Investors are back in Bitcoin, but DEXs are still the future of crypto

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Bitcoin’s long-awaited uptrend and the recent wave of corporate and institutional investors allocating a significant portion of their reserves to Bitcoin (BTC) are signs that the pace of crypto mainstreaming is accelerating rapidly: however, the road to mass adoption is on at the expense of privacy and decentralization?

Know your customers and anti-money laundering laws have forced the majority of cryptocurrency exchanges to be more transparent about who their users are, and those who refused have had to restrict the jurisdictions in which they can offer services.

In order to operate legally in many countries, many exchanges had no choice but to adhere to strict AML procedures, and aside from Monero (XMR), swaths of privacy coins have been stripped from most major exchanges.

Recently, regulators have started cracking the whip and jurisdictions around the world continue to push further measures to ensure that investors disclose their crypto holdings and pay taxes on their profits.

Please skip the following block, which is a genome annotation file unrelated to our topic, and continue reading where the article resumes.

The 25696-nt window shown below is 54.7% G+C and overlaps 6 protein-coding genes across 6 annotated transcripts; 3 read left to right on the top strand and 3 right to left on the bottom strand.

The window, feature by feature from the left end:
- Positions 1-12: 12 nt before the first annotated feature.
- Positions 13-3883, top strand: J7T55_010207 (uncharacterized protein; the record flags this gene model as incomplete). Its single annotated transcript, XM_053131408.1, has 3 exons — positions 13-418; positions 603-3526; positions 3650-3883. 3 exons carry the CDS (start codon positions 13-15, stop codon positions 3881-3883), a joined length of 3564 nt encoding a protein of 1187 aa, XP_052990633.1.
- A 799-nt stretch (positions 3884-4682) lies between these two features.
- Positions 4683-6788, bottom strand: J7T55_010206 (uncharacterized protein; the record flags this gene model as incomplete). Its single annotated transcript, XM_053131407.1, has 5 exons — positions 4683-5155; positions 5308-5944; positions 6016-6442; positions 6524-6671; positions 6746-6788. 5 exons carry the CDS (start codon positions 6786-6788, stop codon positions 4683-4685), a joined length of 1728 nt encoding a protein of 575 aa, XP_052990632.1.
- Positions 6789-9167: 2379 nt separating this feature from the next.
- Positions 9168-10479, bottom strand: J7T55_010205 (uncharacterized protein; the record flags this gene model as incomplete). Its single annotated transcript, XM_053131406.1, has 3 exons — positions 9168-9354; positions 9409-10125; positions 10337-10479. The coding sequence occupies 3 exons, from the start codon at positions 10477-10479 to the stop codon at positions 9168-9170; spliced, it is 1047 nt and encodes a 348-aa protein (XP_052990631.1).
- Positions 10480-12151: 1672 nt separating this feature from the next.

And it all happens when the US Department of Justice arrested the BitMEX co-founder and the CFTC accused its owners of conducting an illegal exchange of crypto derivatives.

About a week later, the Financial Conduct Authority, the UK’s leading regulator, went so far as to ban investors from trading derivatives on all crypto exchanges.

All of these maneuvers are aimed at enforcing compliance from crypto service providers, and although they can ultimately help promote mass adoption, many crypto ideologists are looking for alternatives to enforce their arguments for financial self-sovereignty.